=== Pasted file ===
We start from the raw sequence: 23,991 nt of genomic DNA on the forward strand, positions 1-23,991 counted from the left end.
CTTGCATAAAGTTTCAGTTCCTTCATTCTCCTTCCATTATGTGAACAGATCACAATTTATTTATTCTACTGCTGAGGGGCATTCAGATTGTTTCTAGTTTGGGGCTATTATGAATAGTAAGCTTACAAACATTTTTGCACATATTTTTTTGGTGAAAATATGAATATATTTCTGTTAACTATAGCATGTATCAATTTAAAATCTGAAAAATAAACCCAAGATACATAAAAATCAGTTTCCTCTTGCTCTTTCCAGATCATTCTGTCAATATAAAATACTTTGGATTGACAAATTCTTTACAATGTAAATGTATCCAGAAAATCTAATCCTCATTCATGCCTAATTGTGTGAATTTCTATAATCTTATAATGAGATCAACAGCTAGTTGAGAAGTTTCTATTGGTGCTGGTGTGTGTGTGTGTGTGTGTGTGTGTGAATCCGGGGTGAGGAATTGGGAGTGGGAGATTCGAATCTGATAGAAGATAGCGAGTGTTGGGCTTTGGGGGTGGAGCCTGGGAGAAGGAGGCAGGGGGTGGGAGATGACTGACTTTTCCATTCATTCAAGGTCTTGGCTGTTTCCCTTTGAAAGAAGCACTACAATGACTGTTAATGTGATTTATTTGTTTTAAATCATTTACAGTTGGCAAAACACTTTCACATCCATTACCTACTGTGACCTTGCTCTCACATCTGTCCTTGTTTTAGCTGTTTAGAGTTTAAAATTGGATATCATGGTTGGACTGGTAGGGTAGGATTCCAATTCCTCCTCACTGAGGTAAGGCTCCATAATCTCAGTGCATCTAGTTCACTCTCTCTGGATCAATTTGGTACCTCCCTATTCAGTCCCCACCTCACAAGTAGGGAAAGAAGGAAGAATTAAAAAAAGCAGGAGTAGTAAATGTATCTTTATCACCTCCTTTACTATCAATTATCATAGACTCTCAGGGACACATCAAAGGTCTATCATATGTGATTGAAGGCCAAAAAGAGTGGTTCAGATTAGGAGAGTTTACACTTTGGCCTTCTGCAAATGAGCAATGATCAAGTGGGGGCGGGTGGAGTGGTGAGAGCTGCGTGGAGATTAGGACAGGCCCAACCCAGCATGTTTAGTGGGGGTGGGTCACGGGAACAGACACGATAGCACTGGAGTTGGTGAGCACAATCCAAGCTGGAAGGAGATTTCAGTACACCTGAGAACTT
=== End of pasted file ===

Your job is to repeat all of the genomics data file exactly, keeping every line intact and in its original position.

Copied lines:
We start from the raw sequence: 23,991 nt of genomic DNA on the forward strand, positions 1-23,991 counted from the left end.
CTTGCATAAAGTTTCAGTTCCTTCATTCTCCTTCCATTATGTGAACAGATCACAATTTATTTATTCTACTGCTGAGGGGCATTCAGATTGTTTCTAGTTTGGGGCTATTATGAATAGTAAGCTTACAAACATTTTTGCACATATTTTTTTGGTGAAAATATGAATATATTTCTGTTAACTATAGCATGTATCAATTTAAAATCTGAAAAATAAACCCAAGATACATAAAAATCAGTTTCCTCTTGCTCTTTCCAGATCATTCTGTCAATATAAAATACTTTGGATTGACAAATTCTTTACAATGTAAATGTATCCAGAAAATCTAATCCTCATTCATGCCTAATTGTGTGAATTTCTATAATCTTATAATGAGATCAACAGCTAGTTGAGAAGTTTCTATTGGTGCTGGTGTGTGTGTGTGTGTGTGTGTGTGTGAATCCGGGGTGAGGAATTGGGAGTGGGAGATTCGAATCTGATAGAAGATAGCGAGTGTTGGGCTTTGGGGGTGGAGCCTGGGAGAAGGAGGCAGGGGGTGGGAGATGACTGACTTTTCCATTCATTCAAGGTCTTGGCTGTTTCCCTTTGAAAGAAGCACTACAATGACTGTTAATGTGATTTATTTGTTTTAAATCATTTACAGTTGGCAAAACACTTTCACATCCATTACCTACTGTGACCTTGCTCTCACATCTGTCCTTGTTTTAGCTGTTTAGAGTTTAAAATTGGATATCATGGTTGGACTGGTAGGGTAGGATTCCAATTCCTCCTCACTGAGGTAAGGCTCCATAATCTCAGTGCATCTAGTTCACTCTCTCTGGATCAATTTGGTACCTCCCTATTCAGTCCCCACCTCACAAGTAGGGAAAGAAGGAAGAATTAAAAAAAGCAGGAGTAGTAAATGTATCTTTATCACCTCCTTTACTATCAATTATCATAGACTCTCAGGGACACATCAAAGGTCTATCATATGTGATTGAAGGCCAAAAAGAGTGGTTCAGATTAGGAGAGTTTACACTTTGGCCTTCTGCAAATGAGCAATGATCAAGTGGGGGCGGGTGGAGTGGTGAGAGCTGCGTGGAGATTAGGACAGGCCCAACCCAGCATGTTTAGTGGGGGTGGGTCACGGGAACAGACACGATAGCACTGGAGTTGGTGAGCACAATCCAAGCTGGAAGGAGATTTCAGTACACCTGAGAACTT